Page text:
Since the NY Times didn’t provide a place for comments in the article itself, I thought I should provide some space (as a public good :) The article did provide a link to the published paper, but those who can’t get through the pay-wall may prefer the working paper version (from 2009, so it’s not the same as the published version). FYI, here are some comments from Greg Mankiw and Steve Landsburg (plus an exchange I had with Landsburg).
PS. Of course, unless and until somebody puts a comment here I’m left with the tentative conclusion that maybe this particular public good is non-rival because nobody demands it!!
Update Dec 17 5pm: Oh good, some comments :) And here are some older comments on the working paper when I posted it back in 2009.
Update Dec 18 8am: Based on comments so far (plus emails I received and will post anonymously below) I think I have four observations:
1) Regarding our “story”: The job of an academic paper like this is to tell a “story” about some data. We’re not claiming that it’s The Only Possible Truth, just that it’s one plausible story. And ideally our story should be viewed in the context of previous stories, i.e., previous research in this area. (That’s why academic papers often begin with a literature review.) The previous literature in our area includes all sorts of analysis, from public goods experiments-by-mail (Marwell and Ames 1981; similar experiments are now done by email, see e.g., Rubinstein 2006) to a look at “cheating” on dues-payments to professional associations (Laband and Beil 1999) to a “letter drop experiment” in which fully-addressed envelopes containing cash were left in college classrooms to see whether the ones left in economics classes were more or less likely to reach their intended destination (Yezer et al. 1996). Most of these previous studies (but not all of them) lend weight to our one-sentence lit review in the NYT: “Academic research suggests that there’s a good deal of truth to the stereotype.”
2) Regarding our statistical work: Obviously we cannot explain it all in 700-word NY Times article, so I encourage you to read the working paper version (linked above). It’s worth noting that the paper passed peer-review, meaning that the statistical work should not be dismissed off-hand. My co-author Elaina Rose and I were very careful in trying to focus solely on the effects of economics classes on giving behavior. Of course, our article is only one story about one data set, but I think it’s a reasonable story with a solid analysis of an interesting data set. Again, we had a one-sentence summary in the NYT: “Although students remained anonymous, we could look at all of the 8,743 members of our data set and determine what their majors were, when they took economics classes (if at all) and whether or not they donated to ATN or WashPIRG during each quarter of our study period.” (Incidentally we also knew age, race, and gender, so our analysis took those into account too.)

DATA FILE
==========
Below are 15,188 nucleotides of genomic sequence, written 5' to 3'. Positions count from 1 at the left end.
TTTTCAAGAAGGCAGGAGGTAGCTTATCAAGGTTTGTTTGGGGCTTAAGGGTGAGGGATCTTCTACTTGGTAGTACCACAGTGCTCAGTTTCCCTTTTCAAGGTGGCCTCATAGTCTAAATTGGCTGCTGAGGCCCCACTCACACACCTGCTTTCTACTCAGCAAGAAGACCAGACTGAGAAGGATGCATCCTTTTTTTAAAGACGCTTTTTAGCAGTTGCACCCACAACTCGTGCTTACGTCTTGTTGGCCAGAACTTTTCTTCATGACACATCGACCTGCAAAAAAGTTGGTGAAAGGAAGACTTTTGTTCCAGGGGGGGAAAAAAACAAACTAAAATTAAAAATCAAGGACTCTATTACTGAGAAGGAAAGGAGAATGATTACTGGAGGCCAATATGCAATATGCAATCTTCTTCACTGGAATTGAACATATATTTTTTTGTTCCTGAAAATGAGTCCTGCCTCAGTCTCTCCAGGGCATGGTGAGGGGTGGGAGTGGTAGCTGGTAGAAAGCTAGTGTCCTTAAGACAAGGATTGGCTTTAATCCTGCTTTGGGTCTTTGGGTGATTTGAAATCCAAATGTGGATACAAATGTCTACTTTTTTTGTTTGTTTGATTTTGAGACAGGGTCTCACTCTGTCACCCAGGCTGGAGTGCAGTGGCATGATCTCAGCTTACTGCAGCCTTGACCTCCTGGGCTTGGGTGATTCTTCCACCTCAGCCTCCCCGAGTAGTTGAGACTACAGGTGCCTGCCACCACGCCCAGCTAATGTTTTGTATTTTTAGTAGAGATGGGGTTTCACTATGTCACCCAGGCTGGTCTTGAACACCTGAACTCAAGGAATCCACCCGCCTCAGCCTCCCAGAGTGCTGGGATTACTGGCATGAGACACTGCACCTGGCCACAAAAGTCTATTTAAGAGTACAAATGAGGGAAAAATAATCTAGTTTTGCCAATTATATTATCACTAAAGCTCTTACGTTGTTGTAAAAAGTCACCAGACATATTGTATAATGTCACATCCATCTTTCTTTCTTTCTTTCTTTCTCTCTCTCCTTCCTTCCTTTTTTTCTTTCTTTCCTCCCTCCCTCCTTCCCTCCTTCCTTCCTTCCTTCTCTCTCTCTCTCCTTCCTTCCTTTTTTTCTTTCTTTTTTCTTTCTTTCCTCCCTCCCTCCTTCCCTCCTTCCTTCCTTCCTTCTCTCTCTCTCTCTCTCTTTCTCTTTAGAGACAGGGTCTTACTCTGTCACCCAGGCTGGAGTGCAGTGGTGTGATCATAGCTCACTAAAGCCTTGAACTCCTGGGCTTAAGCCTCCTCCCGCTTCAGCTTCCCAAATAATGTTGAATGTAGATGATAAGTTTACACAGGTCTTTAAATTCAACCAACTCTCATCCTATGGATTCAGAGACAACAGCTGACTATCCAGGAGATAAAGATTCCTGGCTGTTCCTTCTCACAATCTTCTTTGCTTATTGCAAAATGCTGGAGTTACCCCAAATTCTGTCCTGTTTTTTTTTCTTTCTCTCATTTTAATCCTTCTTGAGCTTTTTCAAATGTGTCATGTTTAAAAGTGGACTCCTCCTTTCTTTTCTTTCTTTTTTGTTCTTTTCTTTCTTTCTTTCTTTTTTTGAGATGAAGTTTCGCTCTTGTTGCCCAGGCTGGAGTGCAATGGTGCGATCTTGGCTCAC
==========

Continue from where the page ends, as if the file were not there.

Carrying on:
3) Regarding the nature of public goods: Some comments express doubts about whether WashPIRG and ATN count as public goods. This is definitely fair for WashPIRG but less so for ATN. And, again, it’s worth looking at our research in the context of the previous literature. Frey and Meier (2004) look at a nearly identical situation at the University of Zurich, where students are asked if they want to contribute to scholarship funds for needy students and for foreign students; almost 60% of students donate (!) and again economists donate less than the rest. Perhaps you want to argue that these scholarship funds are also not public goods, or perhaps you want to argue that “all taxation is theft” and therefore that there is a fundamental flaw in all public goods experiments. I stand by the claim in the NYT article that all this is “mostly beside the point. Regardless of the groups’ actual social value, a purely self-interested individual would choose to free-ride rather than contribute.”
4) Regarding politics &etc: Politics comes to the fore surprisingly quickly in many comments, and arguably I started it by closing the NYT piece with the claim that “Our research suggests that economics education could do a better job of providing balance.” Perhaps an economist with an even greater respect for free markets than me would have told a different story (“Look at how economics education is getting students to stop wasting their money on worthless causes!”) but I would like to at least note that if our statistical analysis had come out differently—if we had found that economists give more than others and that taking economics classes increased giving—then we would have still been excited to publish our work. In other words, we didn’t go into this trying to tell a political story; we went into this trying to see what we could learn from a cool data set, and that was the main driver of the whole effort.